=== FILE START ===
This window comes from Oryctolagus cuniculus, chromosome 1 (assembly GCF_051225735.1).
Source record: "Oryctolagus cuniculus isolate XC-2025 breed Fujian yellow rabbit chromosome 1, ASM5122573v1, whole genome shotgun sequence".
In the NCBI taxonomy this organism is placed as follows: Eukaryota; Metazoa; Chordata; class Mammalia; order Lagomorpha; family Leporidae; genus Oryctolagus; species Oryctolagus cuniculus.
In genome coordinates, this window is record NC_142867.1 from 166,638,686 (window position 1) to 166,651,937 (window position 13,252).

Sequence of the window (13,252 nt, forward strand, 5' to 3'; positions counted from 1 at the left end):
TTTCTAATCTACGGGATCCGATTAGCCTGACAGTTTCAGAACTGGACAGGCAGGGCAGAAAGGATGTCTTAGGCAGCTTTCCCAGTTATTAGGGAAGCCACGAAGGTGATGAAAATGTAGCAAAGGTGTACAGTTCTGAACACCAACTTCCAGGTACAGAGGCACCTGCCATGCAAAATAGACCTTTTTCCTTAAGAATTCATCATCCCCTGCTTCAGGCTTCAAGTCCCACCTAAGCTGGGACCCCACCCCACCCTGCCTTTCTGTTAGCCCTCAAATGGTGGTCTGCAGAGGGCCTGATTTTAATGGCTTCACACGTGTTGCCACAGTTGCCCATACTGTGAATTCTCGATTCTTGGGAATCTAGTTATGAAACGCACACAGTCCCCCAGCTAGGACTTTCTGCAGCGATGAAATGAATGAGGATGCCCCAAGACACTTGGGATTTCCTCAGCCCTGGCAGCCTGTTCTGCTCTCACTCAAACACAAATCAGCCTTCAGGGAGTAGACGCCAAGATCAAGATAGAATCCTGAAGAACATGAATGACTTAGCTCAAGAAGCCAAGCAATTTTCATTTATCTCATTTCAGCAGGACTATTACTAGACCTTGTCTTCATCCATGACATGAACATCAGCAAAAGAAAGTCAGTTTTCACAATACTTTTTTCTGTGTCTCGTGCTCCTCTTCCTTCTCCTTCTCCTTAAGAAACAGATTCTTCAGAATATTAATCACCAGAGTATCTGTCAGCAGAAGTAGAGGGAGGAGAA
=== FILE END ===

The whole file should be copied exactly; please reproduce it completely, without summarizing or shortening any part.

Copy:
This window comes from Oryctolagus cuniculus, chromosome 1 (assembly GCF_051225735.1).
Source record: "Oryctolagus cuniculus isolate XC-2025 breed Fujian yellow rabbit chromosome 1, ASM5122573v1, whole genome shotgun sequence".
In the NCBI taxonomy this organism is placed as follows: Eukaryota; Metazoa; Chordata; class Mammalia; order Lagomorpha; family Leporidae; genus Oryctolagus; species Oryctolagus cuniculus.
In genome coordinates, this window is record NC_142867.1 from 166,638,686 (window position 1) to 166,651,937 (window position 13,252).

Sequence of the window (13,252 nt, forward strand, 5' to 3'; positions counted from 1 at the left end):
TTTCTAATCTACGGGATCCGATTAGCCTGACAGTTTCAGAACTGGACAGGCAGGGCAGAAAGGATGTCTTAGGCAGCTTTCCCAGTTATTAGGGAAGCCACGAAGGTGATGAAAATGTAGCAAAGGTGTACAGTTCTGAACACCAACTTCCAGGTACAGAGGCACCTGCCATGCAAAATAGACCTTTTTCCTTAAGAATTCATCATCCCCTGCTTCAGGCTTCAAGTCCCACCTAAGCTGGGACCCCACCCCACCCTGCCTTTCTGTTAGCCCTCAAATGGTGGTCTGCAGAGGGCCTGATTTTAATGGCTTCACACGTGTTGCCACAGTTGCCCATACTGTGAATTCTCGATTCTTGGGAATCTAGTTATGAAACGCACACAGTCCCCCAGCTAGGACTTTCTGCAGCGATGAAATGAATGAGGATGCCCCAAGACACTTGGGATTTCCTCAGCCCTGGCAGCCTGTTCTGCTCTCACTCAAACACAAATCAGCCTTCAGGGAGTAGACGCCAAGATCAAGATAGAATCCTGAAGAACATGAATGACTTAGCTCAAGAAGCCAAGCAATTTTCATTTATCTCATTTCAGCAGGACTATTACTAGACCTTGTCTTCATCCATGACATGAACATCAGCAAAAGAAAGTCAGTTTTCACAATACTTTTTTCTGTGTCTCGTGCTCCTCTTCCTTCTCCTTCTCCTTAAGAAACAGATTCTTCAGAATATTAATCACCAGAGTATCTGTCAGCAGAAGTAGAGGGAGGAGAA